“[T]he need is greater than what we can address, so we are always looking for opportunities to increase housing options for low-income residents of Phoenix,” she said in an email.
Phoenix uses HUD grants to increase its number of affordable housing units alongside the redevelopment of aged, obsolete public housing. Recently the city turned 138 units of public housing into 250 units of mixed-income affordable housing with a HOPE VI grant intended to eradicate “severely distressed” public housing.
With a Choice Neighborhoods grant Phoenix hopes to obtain, the city will also transition an entire community of 577 distressed public housing units into 1,200 more units of mixed-income affordable housing.
Another Rental Assistance Demonstration program awarded PHD the grants for five more ailing public housing properties, two of which will be redeveloped for at least 30 additional mixed-income affordable rental units.
PHD used low-income housing tax credits to provide gap funding for five new affordable housing developments for 300 more units.
Currently the Housing Department owns and manages 18 affordable housing properties, Stotler said, and is “reviewing redevelopment opportunities that would increase the number of rental units available at key locations.”
Going to Church
Riverside’s relationship with HUD hasn’t been entirely unfruitful, and Bailey still feels the federal government has a role to play in addressing his city’s affordable housing challenges alongside Riverside County, nonprofits and faith-based organizations.
Under the Obama administration, Riverside participated in the Mayors Challenge to End Veterans Homelessness and brought homelessness down to functional zero with Veterans Assistance Supportive Housing vouchers. The vouchers allow the city to place homeless individuals in market-rate housing, creating a pipeline through which Riverside can continuously allocate rental units to veterans with the help of housing owners.
A total of 86 homeless veterans were identified by the housing-first program with 89 planned by year’s end, and housing officers, transportation, substance abuse and mental health experts visit them on a wraparound basis.
Bailey hopes to have the same success with church owners providing affordable housing that he had with housing owners effectively ending veterans homelessness.
Loma Linda University Medical Center is a community-based institution in the Inland Empire that also happens to be Seventh-day Adventist-affiliated, and it gave the mayor an idea.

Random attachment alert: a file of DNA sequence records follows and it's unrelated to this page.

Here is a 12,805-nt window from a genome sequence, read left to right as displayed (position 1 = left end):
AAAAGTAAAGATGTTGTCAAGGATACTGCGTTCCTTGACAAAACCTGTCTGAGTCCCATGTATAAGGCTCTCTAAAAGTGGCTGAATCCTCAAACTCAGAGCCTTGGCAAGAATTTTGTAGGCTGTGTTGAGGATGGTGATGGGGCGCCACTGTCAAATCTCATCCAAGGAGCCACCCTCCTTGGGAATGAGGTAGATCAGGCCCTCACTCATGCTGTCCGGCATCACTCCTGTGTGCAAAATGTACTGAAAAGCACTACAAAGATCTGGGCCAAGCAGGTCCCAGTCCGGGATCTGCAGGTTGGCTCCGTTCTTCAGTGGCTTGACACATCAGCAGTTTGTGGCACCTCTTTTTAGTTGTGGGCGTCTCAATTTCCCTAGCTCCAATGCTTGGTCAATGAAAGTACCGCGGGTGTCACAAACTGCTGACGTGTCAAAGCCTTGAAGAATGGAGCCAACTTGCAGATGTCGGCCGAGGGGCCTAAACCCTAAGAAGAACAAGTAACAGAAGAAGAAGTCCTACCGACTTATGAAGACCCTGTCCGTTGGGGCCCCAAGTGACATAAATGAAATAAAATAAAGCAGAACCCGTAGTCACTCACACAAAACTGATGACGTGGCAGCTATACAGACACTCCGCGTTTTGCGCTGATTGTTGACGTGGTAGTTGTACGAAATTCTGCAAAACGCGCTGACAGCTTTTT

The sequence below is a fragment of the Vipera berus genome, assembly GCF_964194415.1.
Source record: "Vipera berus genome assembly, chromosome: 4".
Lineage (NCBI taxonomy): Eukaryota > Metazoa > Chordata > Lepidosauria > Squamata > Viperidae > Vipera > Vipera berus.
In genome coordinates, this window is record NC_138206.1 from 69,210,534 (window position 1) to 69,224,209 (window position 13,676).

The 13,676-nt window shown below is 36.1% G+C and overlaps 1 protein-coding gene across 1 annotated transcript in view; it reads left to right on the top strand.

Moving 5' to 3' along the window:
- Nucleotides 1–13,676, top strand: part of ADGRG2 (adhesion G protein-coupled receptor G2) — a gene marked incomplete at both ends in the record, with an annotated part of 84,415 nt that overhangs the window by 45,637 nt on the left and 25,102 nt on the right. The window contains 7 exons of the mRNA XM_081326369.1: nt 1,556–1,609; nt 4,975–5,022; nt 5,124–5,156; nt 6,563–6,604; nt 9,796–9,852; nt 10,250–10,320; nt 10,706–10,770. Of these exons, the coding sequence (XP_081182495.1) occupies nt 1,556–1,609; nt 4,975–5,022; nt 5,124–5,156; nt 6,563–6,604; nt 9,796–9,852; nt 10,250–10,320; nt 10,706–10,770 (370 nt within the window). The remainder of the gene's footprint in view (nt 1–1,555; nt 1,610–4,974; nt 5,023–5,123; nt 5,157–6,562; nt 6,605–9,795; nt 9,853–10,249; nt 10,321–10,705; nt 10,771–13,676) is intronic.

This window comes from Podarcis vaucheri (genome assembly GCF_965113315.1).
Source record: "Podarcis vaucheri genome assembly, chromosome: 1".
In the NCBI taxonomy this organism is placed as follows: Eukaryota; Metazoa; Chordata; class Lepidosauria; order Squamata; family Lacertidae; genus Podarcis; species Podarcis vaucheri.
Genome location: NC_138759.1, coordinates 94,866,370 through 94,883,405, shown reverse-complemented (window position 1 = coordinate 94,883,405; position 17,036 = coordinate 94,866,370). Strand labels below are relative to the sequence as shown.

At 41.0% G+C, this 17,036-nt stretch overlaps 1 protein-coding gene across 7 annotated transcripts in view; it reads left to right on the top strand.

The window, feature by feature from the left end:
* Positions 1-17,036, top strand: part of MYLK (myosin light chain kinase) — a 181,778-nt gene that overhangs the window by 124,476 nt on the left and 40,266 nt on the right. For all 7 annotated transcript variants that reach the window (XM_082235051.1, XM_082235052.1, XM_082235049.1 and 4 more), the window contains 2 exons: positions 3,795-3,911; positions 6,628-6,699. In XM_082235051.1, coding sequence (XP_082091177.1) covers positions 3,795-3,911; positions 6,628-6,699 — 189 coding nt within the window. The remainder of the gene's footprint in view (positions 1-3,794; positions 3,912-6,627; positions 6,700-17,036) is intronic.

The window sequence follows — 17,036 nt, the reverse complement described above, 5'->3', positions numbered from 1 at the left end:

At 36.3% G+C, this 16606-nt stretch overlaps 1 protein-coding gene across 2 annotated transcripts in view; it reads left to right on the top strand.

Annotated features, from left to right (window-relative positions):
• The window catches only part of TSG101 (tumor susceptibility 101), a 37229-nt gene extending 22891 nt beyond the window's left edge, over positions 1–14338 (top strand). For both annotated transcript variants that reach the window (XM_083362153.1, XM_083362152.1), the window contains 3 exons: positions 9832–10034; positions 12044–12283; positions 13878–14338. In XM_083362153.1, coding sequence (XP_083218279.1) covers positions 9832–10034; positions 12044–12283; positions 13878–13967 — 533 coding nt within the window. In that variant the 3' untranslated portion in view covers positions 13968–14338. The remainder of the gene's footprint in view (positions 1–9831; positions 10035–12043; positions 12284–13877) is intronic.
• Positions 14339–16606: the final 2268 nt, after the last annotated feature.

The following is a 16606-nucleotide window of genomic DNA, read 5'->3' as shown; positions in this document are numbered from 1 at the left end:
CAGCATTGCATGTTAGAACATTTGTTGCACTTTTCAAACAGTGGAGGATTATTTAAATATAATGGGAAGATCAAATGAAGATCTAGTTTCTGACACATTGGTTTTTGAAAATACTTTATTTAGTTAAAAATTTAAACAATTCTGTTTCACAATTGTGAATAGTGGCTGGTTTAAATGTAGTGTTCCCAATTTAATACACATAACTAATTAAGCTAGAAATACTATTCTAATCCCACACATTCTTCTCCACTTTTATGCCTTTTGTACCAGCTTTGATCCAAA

“The churches were focused on hospitals maybe 100 years ago,” Bailey said. “Why can’t we take that same paradigm into housing?”
About a year ago, the mayor began engaging the local faith-based community to see if they’d be willing to part with their underutilized property for the development of affordable housing. Many of the churches, faced with waning attendance, meet once a week, and the rest of the time their pews and parking lots sit empty. That or they rent the worship space out to Korean or Latino churches and the parking space out to community college students.
Churches are typically found in residential neighborhoods, so rezoning isn’t a challenge. Plus the property costs are cheaper.
Two such churches are getting ready to partner with affordable housing developers, one of which has a 5-acre multipurpose room and a similar-sized blacktop that could fit up to 34 units of permanent, supported housing and a parking structure to serve both the congregation and residents.
Riverside will host a summit in September for the faith-based community on using its property more wisely.
Elsewhere, the city is eyeing corridors of development along expanding bus lines, like many major cities have done. Seniors looking to age in place while staying close to their grandkids are clamoring for downsized housing like condos in town, and such routes grant them accessibility.
“Transportation networks, they’re going to be the next pipeline that’s filling up,” Bailey said.
Adding more lanes to roads is a quick fix, not a cure. So in the next 10 years, Riverside will add more public transit and possibly install streetcar infrastructure as car use declines.
A housing development implementation plan along those corridors is about a year away, but the city is already rezoning 191 acres of land for multi-family residential housing to help alleviate the poverty that comes with high rent.
Compared to 8.3 million households regionally, Riverside has a little more than 100,000. What’s more, it hasn’t had to endure bankruptcy, international terrorism or the closure of a seismically vulnerable city hall over a much-needed earthquake retrofit like nearby San Bernardino has.
Local academic institutions, like the University of California, Riverside’s School of Medicine bolster the regional economy, as will the relocation of the California Air Resources Board’s labs to the city—infusing state money into the municipal budget.
Affordable housing might be seen as a weakness in Riverside right now, but Bailey’s administration is convinced the the city is in a position to attract developers and investors long term.
“Riverside is not a community or city afraid of building affordable housing. We’re not an area saying go build it somewhere else,” Ramirez said. “We want to be responsive to the common person in Riverside. We need to be cognizant of building for the diverse population. Whatever resources are out there to come to Riverside, we welcome them.”
Dave Nyczepir is a News Editor at Government Executive’s Route Fifty and is based in Washington, D.C.